Figure 6.

Differential expression of TNF-α, IFN-γ, and IL-1β in liver grafts at day 1 post-transplant as determined by qRT-PCR. There was increased cytokine expression in C6(+) OLTs versus C6(−) OLTs. Controls consisted of the mean of 3 donor livers (n = 3-6 per group, P < 0.05 for all 3 cytokines).

C6 Deficiency Modulates Proapoptotic and Antiapoptotic Pathways After OLT

We employed Western blots to assess the relative intragraft expression levels of proapoptotic (caspase 3) and antiapoptotic (Bcl-2/Bag-1) gene products. Interestingly, the expression of caspase-3 was decreased in C6(−) OLTs in comparison with C6(+) OLTs (0.75 ± 0.002, 0.67 ± 0.06, 0.51 ± 0.02, and 0.59 ± 0.04 fold change for C6+/+, C6+/−, C6−/+, and C6−/−, respectively, P = 0.006). In contrast, Bag-1 protein levels were enhanced in C6(−) OLTs in comparison with C6(+) OLTs (0.35 ± 0.01, 0.38 ± 0.02, 0.47 ± 0.03, and 0.69 ± 0.02 fold change for C6+/+, C6+/−, C6−/+, and C6−/−, respectively, P = 0.001) as well as Bcl-2 (0.54 ± 0.03, 0.68 ± 0.05, 0.79 ± 0.03, and 0.82 ± 0.04 fold change for C6+/+, C6+/−, C6−/+, and C6−/−, respectively, P = 0.001; Fig. 7). These data indicate that the MAC deposition in the liver tissue stimulates the apoptotic cascade, with resultant susceptibility of OLTs to caspase-dependent death. To confirm these findings, liver samples were evaluated according to the TUNEL method. Grafts from C6+ donors consistently showed significant hepatocellular apoptosis, as characterized by dense nuclear margination at 24 hours after transplant (25 ± 8 and 22 ± 8 TUNEL+ cells per field for C6+/+ and C6+/− grafts, respectively; Fig. 8A,B). In contrast, the number of apoptotic cells in C6− grafts was significantly reduced (7 ± 5 and 8 ± 2 TUNEL+ cells per field for C6−/+ and C6−/− grafts, respectively, P < 0.05 among groups; Fig. 8C,D).

Figure 7.

Representative Western blot analysis of proapoptotic/antiapoptotic proteins in rat OLTs. Livers were stored for 24 hours at 4°C, transplanted into syngeneic rats, and then harvested at 24 hours. The protein expression was detected by polyclonal rabbit anti-rat antibodies. Antibody against actin was used as an internal control. Antiapoptotic (Bcl-2/Bag-1) molecules were found in higher levels in C6(−) livers in comparison with C6(+) livers. In contrast, proapoptotic caspase-3 was diminished in C6(−) liver grafts.

Figure 8.

TUNEL-assisted detection of apoptotic cells in rat OLTs 24 hours after transplant: (A) C6+/+, (B) C6+/−, (C) C6−/+, and (D) C6−/−. C6-positive grafts were characterized by extensive areas of TUNEL+ cells (brown spots), in contrast to the limited hepatocellular apoptosis observed in C6-deficient grafts. (E) The results were scored by the averaging of the number of TUNEL+ cells (mean ± standard error) per high-power field at 400× magnification. A minimum of 6 fields were evaluated per sample.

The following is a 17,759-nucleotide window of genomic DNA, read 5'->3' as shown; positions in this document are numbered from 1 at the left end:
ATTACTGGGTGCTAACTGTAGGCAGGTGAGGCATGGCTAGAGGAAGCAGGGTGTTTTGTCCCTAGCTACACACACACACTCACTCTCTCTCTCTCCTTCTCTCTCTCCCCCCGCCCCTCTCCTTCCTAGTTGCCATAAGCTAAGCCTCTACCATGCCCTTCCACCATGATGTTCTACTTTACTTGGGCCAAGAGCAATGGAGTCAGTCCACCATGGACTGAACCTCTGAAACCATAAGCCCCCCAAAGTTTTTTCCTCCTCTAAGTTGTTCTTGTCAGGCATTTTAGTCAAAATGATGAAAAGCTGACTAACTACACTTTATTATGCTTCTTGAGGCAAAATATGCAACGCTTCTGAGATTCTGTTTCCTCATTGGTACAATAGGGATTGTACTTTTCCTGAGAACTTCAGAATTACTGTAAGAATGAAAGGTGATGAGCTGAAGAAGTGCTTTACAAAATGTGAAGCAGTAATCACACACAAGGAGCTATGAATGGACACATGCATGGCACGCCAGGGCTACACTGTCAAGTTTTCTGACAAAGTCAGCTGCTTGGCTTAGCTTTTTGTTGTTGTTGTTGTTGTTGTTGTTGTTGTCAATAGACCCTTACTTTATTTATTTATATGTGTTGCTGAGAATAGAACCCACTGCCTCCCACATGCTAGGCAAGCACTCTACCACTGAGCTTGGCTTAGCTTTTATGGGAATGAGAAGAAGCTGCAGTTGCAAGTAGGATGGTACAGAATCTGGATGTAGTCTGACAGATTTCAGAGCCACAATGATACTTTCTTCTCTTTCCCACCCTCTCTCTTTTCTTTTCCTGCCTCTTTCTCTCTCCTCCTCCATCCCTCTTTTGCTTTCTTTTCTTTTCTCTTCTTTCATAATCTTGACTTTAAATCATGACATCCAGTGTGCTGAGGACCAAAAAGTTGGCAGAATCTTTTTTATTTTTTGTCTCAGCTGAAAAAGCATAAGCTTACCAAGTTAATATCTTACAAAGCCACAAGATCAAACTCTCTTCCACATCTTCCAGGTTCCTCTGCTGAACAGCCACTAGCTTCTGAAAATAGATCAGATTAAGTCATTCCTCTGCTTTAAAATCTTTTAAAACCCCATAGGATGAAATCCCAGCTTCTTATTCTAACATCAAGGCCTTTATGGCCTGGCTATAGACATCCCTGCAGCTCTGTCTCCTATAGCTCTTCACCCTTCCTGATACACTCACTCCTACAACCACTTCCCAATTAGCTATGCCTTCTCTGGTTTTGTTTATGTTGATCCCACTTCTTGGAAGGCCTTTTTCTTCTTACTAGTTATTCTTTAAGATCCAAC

DISCUSSION

This study was designed to address the role that the terminal complement cascade, C5b-9, plays in the pathophysiology of liver IRI. Rat syngeneic OLTs were performed in C6(+) and C6(−) respective donor-recipient pairs following 24 hours of cold storage. Such an experimental design is consistent with the documented systemic and local C6 production in the transplanted tissue.19 Hepatic biosynthesis is responsible for the majority of circulating C6,20 although human endothelial cells, monocytes, and macrophages may also contribute to its production.21 In fact, macrophage-derived C6 can be a significant factor in tissue injury, as exemplified by graft rejection,22 whereas both extrahepatic production and intrahepatic production of C6 are equally effective in the generation of renal C5b-9 complexes.23

We found that local ablation of the C5b-9 complex in C6(−) grafts ameliorated hepatocellular injury independently of the recipient C6 status. Indeed, 1 day after transplant, both sGOT and sGPT were significantly lower in the recipients of C6(−) OLTs in comparison with those expressing C6. Furthermore, the hepatic architecture was largely preserved in C6(−) OLTs. The hepatic microvasculature was somewhat less congested, with significantly fewer zones of frank necrosis, in comparison with C6(+) OLTs. Other authors have reported that blocking the entire complement cascade beyond C3 can improve microvascular perfusion and decrease hepatocellular injury.24, 25 By selectively blocking the terminal components of the complement cascade (C5b-9) solely, while leaving C3-5a expression intact, we have achieved a significant decrease in the extent of hepatocellular necrosis. In doing so, we demonstrate, for the first time, that MAC arising from the grafted liver does play an important role in IRI and does so independently of the expression of earlier complement components.